Rich Church. Poor Church.

So the last will be first, and the first will be last.  Matthew 20:16

When I was a child, the leaders in our Mainline Church were – for the most part – successful Broken glassprofessionals:  the professors and lawyers, the business people and doctors. They faithfully pledged a portion of their incomes towards the ministry of the church. Mission often meant writing a check to “the needy.”

One of the culture shifts for a 21st Century Church is that shift from Members Supporting Institutions to Institutions Supporting Members.  In other words, if a church focuses on reaching out to broken people, there will be financial ramifications unlike those experienced in the 20th Century Church.

Of course, some broken people are financially rich.  Maybe their brokenness involves  family estrangement or addiction or cancer.

Other broken people are financially poor.  Maybe they are dealing with family estrangement or addiction or cancer . . . as well as unemployment or homelessness or financial insecurity.  In some neighborhoods, the broken also include formerly incarcerated people, gang members, victims of random gun violence.

As our congregations continue to shift from a 20th Century Model (we write checks for people in need) to a 21st Century Model (we have relationships with people in need) the financial responsibilities of our congregations will increase.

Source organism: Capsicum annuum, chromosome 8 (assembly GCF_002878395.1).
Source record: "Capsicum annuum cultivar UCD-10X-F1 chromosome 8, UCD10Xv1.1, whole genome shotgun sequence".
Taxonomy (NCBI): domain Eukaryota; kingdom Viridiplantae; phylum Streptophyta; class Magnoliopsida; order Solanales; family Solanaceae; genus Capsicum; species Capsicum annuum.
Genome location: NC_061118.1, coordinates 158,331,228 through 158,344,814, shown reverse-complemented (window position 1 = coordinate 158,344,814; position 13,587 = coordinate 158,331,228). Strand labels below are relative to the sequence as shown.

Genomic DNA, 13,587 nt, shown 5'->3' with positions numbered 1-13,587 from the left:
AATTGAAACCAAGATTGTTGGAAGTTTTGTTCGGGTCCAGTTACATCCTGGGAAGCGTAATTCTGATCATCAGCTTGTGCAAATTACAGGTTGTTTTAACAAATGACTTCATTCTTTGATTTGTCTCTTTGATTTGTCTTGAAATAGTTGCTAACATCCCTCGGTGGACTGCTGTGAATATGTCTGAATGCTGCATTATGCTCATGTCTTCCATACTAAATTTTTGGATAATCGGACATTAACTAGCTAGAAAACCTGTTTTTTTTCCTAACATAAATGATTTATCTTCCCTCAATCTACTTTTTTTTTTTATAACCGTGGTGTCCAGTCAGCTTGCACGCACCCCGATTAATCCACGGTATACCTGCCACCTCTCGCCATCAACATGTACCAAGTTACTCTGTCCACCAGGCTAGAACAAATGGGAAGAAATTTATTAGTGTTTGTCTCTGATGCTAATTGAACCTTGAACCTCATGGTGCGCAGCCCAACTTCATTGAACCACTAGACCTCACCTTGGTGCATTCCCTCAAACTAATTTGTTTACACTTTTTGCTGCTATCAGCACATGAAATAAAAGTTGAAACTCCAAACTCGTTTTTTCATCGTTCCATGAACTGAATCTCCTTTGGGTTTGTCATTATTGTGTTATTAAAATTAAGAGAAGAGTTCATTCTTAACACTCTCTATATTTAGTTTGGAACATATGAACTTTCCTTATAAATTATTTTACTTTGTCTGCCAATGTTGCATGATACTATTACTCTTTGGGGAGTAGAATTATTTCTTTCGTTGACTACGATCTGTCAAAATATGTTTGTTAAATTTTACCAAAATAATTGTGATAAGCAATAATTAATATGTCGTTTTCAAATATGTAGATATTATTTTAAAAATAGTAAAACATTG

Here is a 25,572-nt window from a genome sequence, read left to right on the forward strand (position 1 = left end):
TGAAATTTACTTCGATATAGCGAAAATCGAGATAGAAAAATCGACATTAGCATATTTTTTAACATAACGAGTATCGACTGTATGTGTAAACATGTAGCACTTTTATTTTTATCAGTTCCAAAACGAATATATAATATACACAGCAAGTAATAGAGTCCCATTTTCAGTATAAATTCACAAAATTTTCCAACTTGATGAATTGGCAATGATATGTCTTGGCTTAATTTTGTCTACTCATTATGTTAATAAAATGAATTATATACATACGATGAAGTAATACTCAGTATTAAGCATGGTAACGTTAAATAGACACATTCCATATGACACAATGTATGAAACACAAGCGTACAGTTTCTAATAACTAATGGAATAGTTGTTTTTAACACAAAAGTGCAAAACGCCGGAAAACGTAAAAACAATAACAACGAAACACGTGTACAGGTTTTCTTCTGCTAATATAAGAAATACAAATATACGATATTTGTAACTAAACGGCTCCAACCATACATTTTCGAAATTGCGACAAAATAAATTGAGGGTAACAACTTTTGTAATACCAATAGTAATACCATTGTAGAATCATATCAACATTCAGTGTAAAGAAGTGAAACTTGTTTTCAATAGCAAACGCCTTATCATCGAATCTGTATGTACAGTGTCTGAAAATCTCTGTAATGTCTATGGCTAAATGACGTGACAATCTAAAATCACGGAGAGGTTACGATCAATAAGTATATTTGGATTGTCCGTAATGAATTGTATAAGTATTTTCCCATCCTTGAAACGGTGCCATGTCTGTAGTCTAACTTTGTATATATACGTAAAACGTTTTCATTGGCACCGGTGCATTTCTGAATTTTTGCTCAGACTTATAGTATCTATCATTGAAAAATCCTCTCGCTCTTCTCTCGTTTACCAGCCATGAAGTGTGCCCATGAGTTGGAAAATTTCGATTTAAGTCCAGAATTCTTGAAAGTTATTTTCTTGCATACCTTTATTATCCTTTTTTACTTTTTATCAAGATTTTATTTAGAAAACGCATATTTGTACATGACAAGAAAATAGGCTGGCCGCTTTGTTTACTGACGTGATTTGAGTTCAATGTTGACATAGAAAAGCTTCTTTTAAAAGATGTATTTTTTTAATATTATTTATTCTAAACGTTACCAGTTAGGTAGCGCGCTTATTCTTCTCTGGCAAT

Being a missional church is inconvenient and expensive.

Let’s say our church opens its doors to tutor at-risk kids after school.  Not only will we get to know the students, but we will also learn who needs new shoes, and whose mom is in the hospital, and who is on free lunch in school and won’t eat this three-day weekend. As we become aware of our neighbors’ needs, faithful congregations will seek to alleviate those needs.

This changes things.  With fewer people in the pews, there are also fewer dollars for ministry.  Many of our buildings are in need of expensive maintenance and we are making decisions between replacing boilers and feeding hungry people.

Nevertheless, there is enormous hope.  If we are truly doing faithful ministry and caring for broken people in our communities and beyond, I believe that financial support will come.  We will be able to replace that boiler because it’s clear to everybody that our buildings are tools for ministry – so that hungry people can indeed be fed in there and kids without computers at home can do their homework in there and mentally/physically sick people can find treatment in there.

Jesus spoke about reversals of fortune.  It’s quite possible that “rich churches” and “poor churches” could come to trade places.  The “poor church” that focuses on missional ministry might find themselves “rich” because people want very much to support efforts that make a difference.  And the “rich church” that fails to financially support their neighbors might find themselves poorer for it.  They will have lost their purpose.  (Note:  it’s not about perpetuating an institution – even if that institution is our beloved church.)

Image of a neighborhood church.  More than this window is broken.

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2 responses to “Rich Church. Poor Church.

  1. “we are making decisions between replacing boilers and feeding hungry people.” and paying staff/pastor

  2. Pingback: Rich Church. Poor Church. — achurchforstarvingartists | Matt's Morning Reflections

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